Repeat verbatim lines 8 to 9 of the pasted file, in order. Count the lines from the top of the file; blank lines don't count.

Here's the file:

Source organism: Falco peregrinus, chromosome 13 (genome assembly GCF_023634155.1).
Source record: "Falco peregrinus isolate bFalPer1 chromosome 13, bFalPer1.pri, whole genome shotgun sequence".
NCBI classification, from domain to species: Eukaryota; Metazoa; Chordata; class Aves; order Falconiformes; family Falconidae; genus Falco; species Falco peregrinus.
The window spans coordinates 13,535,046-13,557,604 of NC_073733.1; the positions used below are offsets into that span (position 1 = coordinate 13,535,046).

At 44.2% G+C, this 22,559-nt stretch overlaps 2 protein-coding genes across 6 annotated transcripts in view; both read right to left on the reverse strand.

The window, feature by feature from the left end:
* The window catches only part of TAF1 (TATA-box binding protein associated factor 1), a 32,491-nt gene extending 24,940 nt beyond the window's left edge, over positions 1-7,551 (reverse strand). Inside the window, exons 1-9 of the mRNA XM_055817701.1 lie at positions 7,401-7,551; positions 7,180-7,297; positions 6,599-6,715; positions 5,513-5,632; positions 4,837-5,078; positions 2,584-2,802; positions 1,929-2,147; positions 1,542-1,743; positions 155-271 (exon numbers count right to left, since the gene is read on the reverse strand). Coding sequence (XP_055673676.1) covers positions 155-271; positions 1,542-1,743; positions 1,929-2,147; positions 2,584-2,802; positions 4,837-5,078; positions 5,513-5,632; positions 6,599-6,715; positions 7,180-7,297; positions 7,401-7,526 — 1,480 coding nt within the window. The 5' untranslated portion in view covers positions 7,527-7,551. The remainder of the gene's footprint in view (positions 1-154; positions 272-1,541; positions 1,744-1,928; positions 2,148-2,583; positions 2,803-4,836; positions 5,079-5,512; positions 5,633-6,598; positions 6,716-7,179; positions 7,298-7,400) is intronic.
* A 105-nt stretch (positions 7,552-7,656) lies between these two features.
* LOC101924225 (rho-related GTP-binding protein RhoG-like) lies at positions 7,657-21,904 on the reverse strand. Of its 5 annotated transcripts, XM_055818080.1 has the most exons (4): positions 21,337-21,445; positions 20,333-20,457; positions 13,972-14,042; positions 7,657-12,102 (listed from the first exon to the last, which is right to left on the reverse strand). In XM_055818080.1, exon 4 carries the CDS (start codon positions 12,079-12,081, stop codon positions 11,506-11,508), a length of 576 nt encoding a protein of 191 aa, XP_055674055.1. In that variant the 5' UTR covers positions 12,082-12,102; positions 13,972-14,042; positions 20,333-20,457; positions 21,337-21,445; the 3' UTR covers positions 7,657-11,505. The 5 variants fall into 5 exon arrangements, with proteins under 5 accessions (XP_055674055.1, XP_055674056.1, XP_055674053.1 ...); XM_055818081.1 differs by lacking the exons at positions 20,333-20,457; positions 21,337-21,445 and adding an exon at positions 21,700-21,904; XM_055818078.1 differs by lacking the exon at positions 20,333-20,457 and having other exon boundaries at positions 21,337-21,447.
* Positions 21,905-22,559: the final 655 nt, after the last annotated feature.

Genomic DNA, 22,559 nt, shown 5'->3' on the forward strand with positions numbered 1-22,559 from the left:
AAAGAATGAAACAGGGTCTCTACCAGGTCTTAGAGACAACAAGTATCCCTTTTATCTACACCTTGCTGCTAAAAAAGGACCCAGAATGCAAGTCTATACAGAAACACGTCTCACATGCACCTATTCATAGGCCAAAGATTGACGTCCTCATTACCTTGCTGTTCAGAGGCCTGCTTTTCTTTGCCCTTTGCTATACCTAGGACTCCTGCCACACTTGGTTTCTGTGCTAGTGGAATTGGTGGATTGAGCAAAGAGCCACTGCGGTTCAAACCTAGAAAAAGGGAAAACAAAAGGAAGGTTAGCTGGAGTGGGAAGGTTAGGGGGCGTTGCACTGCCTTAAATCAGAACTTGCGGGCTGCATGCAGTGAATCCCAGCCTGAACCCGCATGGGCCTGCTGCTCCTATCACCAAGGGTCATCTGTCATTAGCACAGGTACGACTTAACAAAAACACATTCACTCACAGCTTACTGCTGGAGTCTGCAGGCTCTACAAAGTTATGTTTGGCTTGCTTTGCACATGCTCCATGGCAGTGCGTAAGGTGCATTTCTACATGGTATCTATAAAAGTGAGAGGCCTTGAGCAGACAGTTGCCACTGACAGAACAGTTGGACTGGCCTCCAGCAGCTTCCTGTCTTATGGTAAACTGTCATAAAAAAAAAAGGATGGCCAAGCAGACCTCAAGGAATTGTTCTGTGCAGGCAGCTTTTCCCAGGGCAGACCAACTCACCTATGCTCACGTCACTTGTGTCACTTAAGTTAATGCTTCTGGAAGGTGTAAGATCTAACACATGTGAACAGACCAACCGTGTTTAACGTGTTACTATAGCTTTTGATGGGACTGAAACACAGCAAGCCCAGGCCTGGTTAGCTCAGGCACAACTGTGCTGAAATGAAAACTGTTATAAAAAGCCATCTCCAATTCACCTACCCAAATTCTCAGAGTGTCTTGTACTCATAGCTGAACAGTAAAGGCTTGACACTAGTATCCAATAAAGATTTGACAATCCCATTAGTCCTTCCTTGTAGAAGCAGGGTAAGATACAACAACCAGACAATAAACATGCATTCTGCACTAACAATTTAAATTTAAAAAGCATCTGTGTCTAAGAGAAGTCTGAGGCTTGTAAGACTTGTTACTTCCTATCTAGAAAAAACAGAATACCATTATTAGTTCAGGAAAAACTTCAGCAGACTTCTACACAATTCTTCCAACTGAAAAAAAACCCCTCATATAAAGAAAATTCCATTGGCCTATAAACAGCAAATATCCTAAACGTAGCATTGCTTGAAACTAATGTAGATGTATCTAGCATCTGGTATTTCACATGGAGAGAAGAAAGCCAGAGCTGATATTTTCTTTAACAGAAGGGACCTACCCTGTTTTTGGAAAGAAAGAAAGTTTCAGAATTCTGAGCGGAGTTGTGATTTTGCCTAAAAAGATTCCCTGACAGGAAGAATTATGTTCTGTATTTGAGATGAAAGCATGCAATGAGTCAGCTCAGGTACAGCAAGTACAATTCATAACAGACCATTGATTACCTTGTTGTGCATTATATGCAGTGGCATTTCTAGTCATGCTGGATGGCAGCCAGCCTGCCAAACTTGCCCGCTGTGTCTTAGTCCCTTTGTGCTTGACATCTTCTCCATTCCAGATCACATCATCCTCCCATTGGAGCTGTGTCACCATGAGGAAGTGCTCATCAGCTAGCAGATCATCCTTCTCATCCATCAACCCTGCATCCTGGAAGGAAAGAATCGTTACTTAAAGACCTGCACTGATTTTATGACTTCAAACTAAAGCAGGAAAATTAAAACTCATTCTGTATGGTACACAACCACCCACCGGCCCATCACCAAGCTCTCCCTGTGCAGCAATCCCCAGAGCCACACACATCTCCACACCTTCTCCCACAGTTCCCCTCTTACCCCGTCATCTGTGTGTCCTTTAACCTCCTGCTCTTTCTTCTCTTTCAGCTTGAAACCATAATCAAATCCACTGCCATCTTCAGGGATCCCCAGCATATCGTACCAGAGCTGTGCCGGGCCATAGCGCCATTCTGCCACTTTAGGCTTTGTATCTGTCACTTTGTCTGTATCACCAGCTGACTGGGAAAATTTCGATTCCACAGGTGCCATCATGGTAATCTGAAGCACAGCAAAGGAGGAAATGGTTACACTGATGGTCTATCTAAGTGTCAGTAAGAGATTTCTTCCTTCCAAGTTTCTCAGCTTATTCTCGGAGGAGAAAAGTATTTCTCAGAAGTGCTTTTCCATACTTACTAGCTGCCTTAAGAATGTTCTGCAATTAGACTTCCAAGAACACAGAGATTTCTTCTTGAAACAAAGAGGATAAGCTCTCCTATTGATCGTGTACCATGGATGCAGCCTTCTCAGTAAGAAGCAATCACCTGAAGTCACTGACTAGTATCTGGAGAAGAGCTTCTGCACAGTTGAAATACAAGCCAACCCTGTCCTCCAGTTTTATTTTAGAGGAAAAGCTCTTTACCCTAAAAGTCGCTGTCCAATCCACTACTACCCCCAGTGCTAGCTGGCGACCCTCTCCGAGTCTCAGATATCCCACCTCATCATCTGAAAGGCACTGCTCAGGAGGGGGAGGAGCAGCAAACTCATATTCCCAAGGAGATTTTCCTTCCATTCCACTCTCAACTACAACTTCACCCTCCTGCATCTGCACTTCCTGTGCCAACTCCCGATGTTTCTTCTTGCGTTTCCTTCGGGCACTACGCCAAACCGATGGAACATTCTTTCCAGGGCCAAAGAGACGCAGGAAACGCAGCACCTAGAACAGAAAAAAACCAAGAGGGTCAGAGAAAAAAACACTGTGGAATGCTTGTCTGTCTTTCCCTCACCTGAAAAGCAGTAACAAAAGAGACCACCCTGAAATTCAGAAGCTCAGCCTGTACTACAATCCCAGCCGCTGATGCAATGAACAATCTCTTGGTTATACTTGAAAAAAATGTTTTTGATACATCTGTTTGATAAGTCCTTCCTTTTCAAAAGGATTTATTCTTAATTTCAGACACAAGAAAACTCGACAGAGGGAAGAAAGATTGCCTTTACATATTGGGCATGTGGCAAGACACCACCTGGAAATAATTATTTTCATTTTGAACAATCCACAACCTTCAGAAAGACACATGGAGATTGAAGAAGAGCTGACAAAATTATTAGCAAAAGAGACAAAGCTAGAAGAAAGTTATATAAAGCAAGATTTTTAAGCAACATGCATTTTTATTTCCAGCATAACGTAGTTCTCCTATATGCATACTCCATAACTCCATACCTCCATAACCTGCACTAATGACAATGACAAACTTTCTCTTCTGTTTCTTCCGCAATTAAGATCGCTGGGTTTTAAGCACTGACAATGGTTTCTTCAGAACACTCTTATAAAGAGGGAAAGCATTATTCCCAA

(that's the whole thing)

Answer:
* A 105-nt stretch (positions 7,552-7,656) lies between these two features.
* LOC101924225 (rho-related GTP-binding protein RhoG-like) lies at positions 7,657-21,904 on the reverse strand. Of its 5 annotated transcripts, XM_055818080.1 has the most exons (4): positions 21,337-21,445; positions 20,333-20,457; positions 13,972-14,042; positions 7,657-12,102 (listed from the first exon to the last, which is right to left on the reverse strand). In XM_055818080.1, exon 4 carries the CDS (start codon positions 12,079-12,081, stop codon positions 11,506-11,508), a length of 576 nt encoding a protein of 191 aa, XP_055674055.1. In that variant the 5' UTR covers positions 12,082-12,102; positions 13,972-14,042; positions 20,333-20,457; positions 21,337-21,445; the 3' UTR covers positions 7,657-11,505. The 5 variants fall into 5 exon arrangements, with proteins under 5 accessions (XP_055674055.1, XP_055674056.1, XP_055674053.1 ...); XM_055818081.1 differs by lacking the exons at positions 20,333-20,457; positions 21,337-21,445 and adding an exon at positions 21,700-21,904; XM_055818078.1 differs by lacking the exon at positions 20,333-20,457 and having other exon boundaries at positions 21,337-21,447.